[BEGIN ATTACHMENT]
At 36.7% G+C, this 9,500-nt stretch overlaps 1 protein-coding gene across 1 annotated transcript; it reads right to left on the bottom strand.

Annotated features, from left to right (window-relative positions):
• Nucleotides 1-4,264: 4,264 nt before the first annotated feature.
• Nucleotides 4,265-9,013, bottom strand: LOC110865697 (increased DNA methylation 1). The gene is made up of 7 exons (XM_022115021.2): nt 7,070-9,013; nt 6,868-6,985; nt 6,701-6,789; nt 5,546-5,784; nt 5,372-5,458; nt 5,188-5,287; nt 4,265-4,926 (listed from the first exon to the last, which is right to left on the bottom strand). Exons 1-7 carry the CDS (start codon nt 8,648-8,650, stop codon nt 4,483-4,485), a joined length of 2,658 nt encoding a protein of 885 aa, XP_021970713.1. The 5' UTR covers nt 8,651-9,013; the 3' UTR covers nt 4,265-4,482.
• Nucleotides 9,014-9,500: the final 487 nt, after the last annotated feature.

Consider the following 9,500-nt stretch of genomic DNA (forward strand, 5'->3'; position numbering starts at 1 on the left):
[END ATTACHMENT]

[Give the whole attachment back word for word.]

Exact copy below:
At 36.7% G+C, this 9,500-nt stretch overlaps 1 protein-coding gene across 1 annotated transcript; it reads right to left on the bottom strand.

Annotated features, from left to right (window-relative positions):
• Nucleotides 1-4,264: 4,264 nt before the first annotated feature.
• Nucleotides 4,265-9,013, bottom strand: LOC110865697 (increased DNA methylation 1). The gene is made up of 7 exons (XM_022115021.2): nt 7,070-9,013; nt 6,868-6,985; nt 6,701-6,789; nt 5,546-5,784; nt 5,372-5,458; nt 5,188-5,287; nt 4,265-4,926 (listed from the first exon to the last, which is right to left on the bottom strand). Exons 1-7 carry the CDS (start codon nt 8,648-8,650, stop codon nt 4,483-4,485), a joined length of 2,658 nt encoding a protein of 885 aa, XP_021970713.1. The 5' UTR covers nt 8,651-9,013; the 3' UTR covers nt 4,265-4,482.
• Nucleotides 9,014-9,500: the final 487 nt, after the last annotated feature.

Consider the following 9,500-nt stretch of genomic DNA (forward strand, 5'->3'; position numbering starts at 1 on the left):